Let us ask [what force it is which supported] all those creatures which Bardaisan preached and the Firmament (?) and the Earth and those whom he calls PANPHLGOS 3 (?) and all that earth (?) which is beneath everything and above the Darkness--who supports all these? Or how does the Darkness, which is beneath [P. 58, l.10.] everything, support everything so as to be the foundation of all? But if they say that everything is placed on nothing, let Bardaisan who said how can it be explained that something comes from nothing, (let him) repeat the thing which went forth from his mouth (and ask) how can something be supported by nothing? For how can a thing which does not exist support a thing which does exist? But if he says that it would be easy for God to hang everything on nothing, he confesses, though unwillingly, that it would not be difficult for God to create everything out of nothing. For if he was unable to create something from nothing, neither would he be able to set something on nothing . . . [and [P. 59.] Bardaisan cannot say that the Will of God supported everything]. For (how) was that Will which they say is light [and unable to [L.7] make anything from nothing able even to support it?] And, [L. 13.] therefore, as it was necessary for the Will to have something out of which to create creatures ([so it needed something] on which to place its creatures.

God is the cause of the Entities.

[And if creatures are made from Entities] which are not |lviii dependent on something which supports them, [are not these Entities dependent] upon something which is not dependent? And if they say that there is a myriad of ... each supporting one another . . . [they are not wise in what] they say ; [for let us [L. 33.] ask about that last supporter] of them all, who bears it up? Until of necessity one great and perfect One is found Who is perfect in every respect, Who is identical with His own Domain and exists by His own power, and from nothing makes everything. For if He lacks any one of these things, then He is not perfect, and, therefore, [P. 60]. He is in some sort an imperfect God who requires three things--that is, something from which to create created things, and a Pillar which upholds His creatures and a Domain in which His Divinity may dwell. But if the Will of God is supporting by its power the creatures which come from the Entities, it is clear that also that Will of God was supporting the Entities from the first and the same confused them. And if it was not supporting the Entities, then it does not support anything that comes from them. And if the Entities were dependent on it (i.e. the Divine Will) and existing by His power, they were not even Entities, especially as the Darkness also is found to exist likewise by the power of the Good One.


III. Mani's Teaching; he placed the Light World in contact with the Darkness, and thereby introduced great difficulties. How did the attractiveness of Light reach the Senses of Darkness?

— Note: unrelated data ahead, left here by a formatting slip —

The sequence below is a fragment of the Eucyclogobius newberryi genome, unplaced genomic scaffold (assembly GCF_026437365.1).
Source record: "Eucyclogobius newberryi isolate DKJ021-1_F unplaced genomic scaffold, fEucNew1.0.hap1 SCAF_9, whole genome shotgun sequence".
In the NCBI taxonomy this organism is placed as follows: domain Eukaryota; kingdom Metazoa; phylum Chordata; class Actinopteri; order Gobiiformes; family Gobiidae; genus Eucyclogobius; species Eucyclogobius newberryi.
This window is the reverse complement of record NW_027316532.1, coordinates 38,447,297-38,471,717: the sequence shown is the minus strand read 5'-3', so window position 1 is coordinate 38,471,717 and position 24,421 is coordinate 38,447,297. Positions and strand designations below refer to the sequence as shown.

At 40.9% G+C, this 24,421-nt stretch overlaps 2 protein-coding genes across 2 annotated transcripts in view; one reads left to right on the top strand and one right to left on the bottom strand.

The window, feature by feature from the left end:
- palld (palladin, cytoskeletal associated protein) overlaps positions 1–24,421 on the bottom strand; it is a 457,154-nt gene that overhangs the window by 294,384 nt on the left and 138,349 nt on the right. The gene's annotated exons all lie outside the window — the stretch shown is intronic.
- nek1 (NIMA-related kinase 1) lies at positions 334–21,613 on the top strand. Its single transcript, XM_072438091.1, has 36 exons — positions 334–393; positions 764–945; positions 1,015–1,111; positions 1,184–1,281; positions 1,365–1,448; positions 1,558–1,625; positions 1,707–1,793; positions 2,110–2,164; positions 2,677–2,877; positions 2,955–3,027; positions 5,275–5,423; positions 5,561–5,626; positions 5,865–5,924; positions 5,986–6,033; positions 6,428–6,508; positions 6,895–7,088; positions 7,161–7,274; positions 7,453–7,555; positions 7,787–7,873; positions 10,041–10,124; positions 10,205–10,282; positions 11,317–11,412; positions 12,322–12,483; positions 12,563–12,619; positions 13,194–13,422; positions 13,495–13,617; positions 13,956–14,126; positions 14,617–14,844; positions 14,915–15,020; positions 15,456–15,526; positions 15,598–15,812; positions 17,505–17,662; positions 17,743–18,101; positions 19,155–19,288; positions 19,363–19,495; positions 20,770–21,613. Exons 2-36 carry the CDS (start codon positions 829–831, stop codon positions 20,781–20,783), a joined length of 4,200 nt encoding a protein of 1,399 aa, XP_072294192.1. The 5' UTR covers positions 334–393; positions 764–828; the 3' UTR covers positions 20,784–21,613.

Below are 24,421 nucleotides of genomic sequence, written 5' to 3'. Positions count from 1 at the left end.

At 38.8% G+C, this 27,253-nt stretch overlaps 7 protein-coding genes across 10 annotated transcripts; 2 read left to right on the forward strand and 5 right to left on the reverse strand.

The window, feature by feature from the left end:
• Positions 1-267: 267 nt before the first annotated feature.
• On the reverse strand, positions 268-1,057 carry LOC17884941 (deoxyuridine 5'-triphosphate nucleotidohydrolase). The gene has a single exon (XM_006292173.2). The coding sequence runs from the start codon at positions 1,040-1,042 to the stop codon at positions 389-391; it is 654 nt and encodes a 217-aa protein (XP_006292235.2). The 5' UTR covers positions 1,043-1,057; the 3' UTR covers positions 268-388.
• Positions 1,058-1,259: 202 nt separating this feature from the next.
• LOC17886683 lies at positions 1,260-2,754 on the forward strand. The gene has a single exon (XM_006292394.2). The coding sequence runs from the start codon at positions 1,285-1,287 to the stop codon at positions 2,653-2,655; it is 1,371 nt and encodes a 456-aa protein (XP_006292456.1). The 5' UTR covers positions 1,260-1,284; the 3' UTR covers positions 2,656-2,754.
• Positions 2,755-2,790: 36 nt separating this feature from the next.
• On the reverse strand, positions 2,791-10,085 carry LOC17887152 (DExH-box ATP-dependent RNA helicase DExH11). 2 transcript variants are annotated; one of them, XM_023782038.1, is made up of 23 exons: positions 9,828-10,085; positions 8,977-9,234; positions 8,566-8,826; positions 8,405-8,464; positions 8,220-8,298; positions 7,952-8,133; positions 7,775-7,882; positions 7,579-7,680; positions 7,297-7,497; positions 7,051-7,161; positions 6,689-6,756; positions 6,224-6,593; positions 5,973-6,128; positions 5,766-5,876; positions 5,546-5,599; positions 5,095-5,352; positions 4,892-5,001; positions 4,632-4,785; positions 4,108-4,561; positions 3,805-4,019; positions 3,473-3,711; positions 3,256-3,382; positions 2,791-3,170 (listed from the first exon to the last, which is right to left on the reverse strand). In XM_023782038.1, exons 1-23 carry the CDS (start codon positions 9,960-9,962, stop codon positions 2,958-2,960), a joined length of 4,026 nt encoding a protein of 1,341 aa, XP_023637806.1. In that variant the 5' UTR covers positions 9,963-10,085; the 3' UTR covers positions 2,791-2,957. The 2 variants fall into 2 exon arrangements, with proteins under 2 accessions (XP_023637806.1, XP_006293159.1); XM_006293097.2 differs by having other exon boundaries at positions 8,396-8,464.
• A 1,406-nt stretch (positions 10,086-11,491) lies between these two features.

And, therefore, on these grounds we have opposed Mani also with a true refutation. For he, too, calls God the Earth of Light, which (Earth) is not perfect, but if it is a deficient thing, the very word deficiency is enough to refute its claim to perfection. For its one side proclaims concerning the whole if it, that if on its side which is near the Darkness, it is limited by the Darkness, and if it is (so) by nature, its nature is very deficient and imperfect, inasmuch as that which limits it on one side is not a thing which is fair but the Darkness. Now, in the case of a thing which is limited by the Evil, inquire no further as to its weakness; [P. 61, l.13.] for it is enough that the Evil limited it. And how, O Mani, shall we call that thing the perfect Good which is limited by the Darkness, or perfect Light that which is bounded by the Darkness? For it (i.e., the Darkness) confined and limited its inferiority (i.e., the inferiority of the Light), and did not suffer it to fill all (Space), in addition to the fact that it (i.e., the Darkness) waxed |lix bold like a strong one to trample down its Domain and to enter its Boundaries, and to plunder its Possessions. But they say that it (i.e., the Darkness) came as one in need ; but if it was in need, know that this (i.e., the Light) also is weak, and if the former plunders the latter is plundered. And, in order that they may be refuted in all points, if the two frontiers of Good and Evil were thus contiguous, all that side which bordered on the unclean became unclean and defiled, and infected, and corrupted by the contact of the Darkness. And if they say that that side which bordered on the Darkness was not injured by the contact of the [P. 62.] Darkness, then that side which could not be injured is more excellent than those Souls which were injured by the contact of the Darkness, for it (i.e., the Darkness) is said to have acquired power over the inferior, since this inferior was all injured. But although it (i.e., the side) has contact with the corrupt Darkness from everlasting to everlasting, the injurious contact could not injure it. And if the Enemy was unable to get dominion over it, and the Foe to tread it down and the Marauder to ascend and cross it, then why was it necessary for the Good One to take the pure Souls who belonged to him, and to 'hurl' them beyond his own victorious Frontier into the jaws of the Darkness? For it has been said that the Darkness could not even cross that mighty Frontier. But if it was a defenceless Frontier, one which could be overcome, and laid low, and trodden down and crossed, then its weakness could also be injured by the contact of the Darkness. And if the Darkness had been able to get dominion over it, if it had wished to destroy it, lo, it would have destroyed [P. 63.] it by degrees, and made an Assault. And if it desired to rob it, behold it would have approached it stealthily by degrees, and moved onwards. And if (it had wished) to feel a Passion for it and to enjoy it, lo, what gave it Pleasure was at its side . . . if [L. 13.] what gave it Pleasure was in close contact on its side from everlasting to everlasting; and if it carried its will into action, the Darkness had no need to make an Assault and enter the midst of the Earth of Light, because the same Pleasantness was diffused throughout the whole of it (i.e., the Earth). For the Light is one in its nature, and wherever a man has pleasure in it, |lx it is the same. Look, therefore, at the fabricated system of deceit, for in all this the Pleasantness of the Light is in contact with the Darkness, as they say. If it is after the fashion of a park, the one side which bordered on the Sons of the Darkness was entirely akin to the Darkness--for it is with them.  And if the Fragrance of that pleasant thing is sent forth into their nostrils, and if that Light is diffused upon their eyes, and if the Melodies of that sweet Player are poured into their ears, how since all this was present with him, did he smell and perceive as from a far mountain that "there was something pleasant [P. 64, l.12.] there"? And if from the centre of the Earth (of Light) or from the inner sides he received the smell of the Pleasantness of Light, this, too, is against them. For how did it come about that the sweet smell and effulgence burst forth and entered even there? And how did this beautiful Fragrance ever smite the Darkness?